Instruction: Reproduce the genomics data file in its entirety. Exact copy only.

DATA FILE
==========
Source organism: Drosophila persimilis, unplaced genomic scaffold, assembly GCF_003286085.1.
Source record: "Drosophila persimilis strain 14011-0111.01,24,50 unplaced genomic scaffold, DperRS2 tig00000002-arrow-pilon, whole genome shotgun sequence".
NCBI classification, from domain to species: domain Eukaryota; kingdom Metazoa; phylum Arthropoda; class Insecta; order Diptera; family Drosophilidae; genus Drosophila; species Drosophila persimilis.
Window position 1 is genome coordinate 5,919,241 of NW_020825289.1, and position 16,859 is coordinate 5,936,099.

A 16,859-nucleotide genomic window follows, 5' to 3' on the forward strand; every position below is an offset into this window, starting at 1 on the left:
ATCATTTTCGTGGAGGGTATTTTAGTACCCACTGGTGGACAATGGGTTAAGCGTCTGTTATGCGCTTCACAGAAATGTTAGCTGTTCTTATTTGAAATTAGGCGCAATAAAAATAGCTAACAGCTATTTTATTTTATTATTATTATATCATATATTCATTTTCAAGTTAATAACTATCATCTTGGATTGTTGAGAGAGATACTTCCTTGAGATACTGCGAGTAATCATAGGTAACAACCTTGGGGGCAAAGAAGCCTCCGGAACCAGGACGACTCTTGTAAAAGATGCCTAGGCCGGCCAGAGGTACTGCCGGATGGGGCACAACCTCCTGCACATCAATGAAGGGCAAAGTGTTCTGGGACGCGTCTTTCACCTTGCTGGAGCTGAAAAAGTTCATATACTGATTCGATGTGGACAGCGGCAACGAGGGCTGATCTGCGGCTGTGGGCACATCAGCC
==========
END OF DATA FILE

Source organism: Drosophila persimilis, unplaced genomic scaffold, assembly GCF_003286085.1.
Source record: "Drosophila persimilis strain 14011-0111.01,24,50 unplaced genomic scaffold, DperRS2 tig00000002-arrow-pilon, whole genome shotgun sequence".
NCBI classification, from domain to species: domain Eukaryota; kingdom Metazoa; phylum Arthropoda; class Insecta; order Diptera; family Drosophilidae; genus Drosophila; species Drosophila persimilis.
Window position 1 is genome coordinate 5,919,241 of NW_020825289.1, and position 16,859 is coordinate 5,936,099.

A 16,859-nucleotide genomic window follows, 5' to 3' on the forward strand; every position below is an offset into this window, starting at 1 on the left:
ATCATTTTCGTGGAGGGTATTTTAGTACCCACTGGTGGACAATGGGTTAAGCGTCTGTTATGCGCTTCACAGAAATGTTAGCTGTTCTTATTTGAAATTAGGCGCAATAAAAATAGCTAACAGCTATTTTATTTTATTATTATTATATCATATATTCATTTTCAAGTTAATAACTATCATCTTGGATTGTTGAGAGAGATACTTCCTTGAGATACTGCGAGTAATCATAGGTAACAACCTTGGGGGCAAAGAAGCCTCCGGAACCAGGACGACTCTTGTAAAAGATGCCTAGGCCGGCCAGAGGTACTGCCGGATGGGGCACAACCTCCTGCACATCAATGAAGGGCAAAGTGTTCTGGGACGCGTCTTTCACCTTGCTGGAGCTGAAAAAGTTCATATACTGATTCGATGTGGACAGCGGCAACGAGGGCTGATCTGCGGCTGTGGGCACATCAGCC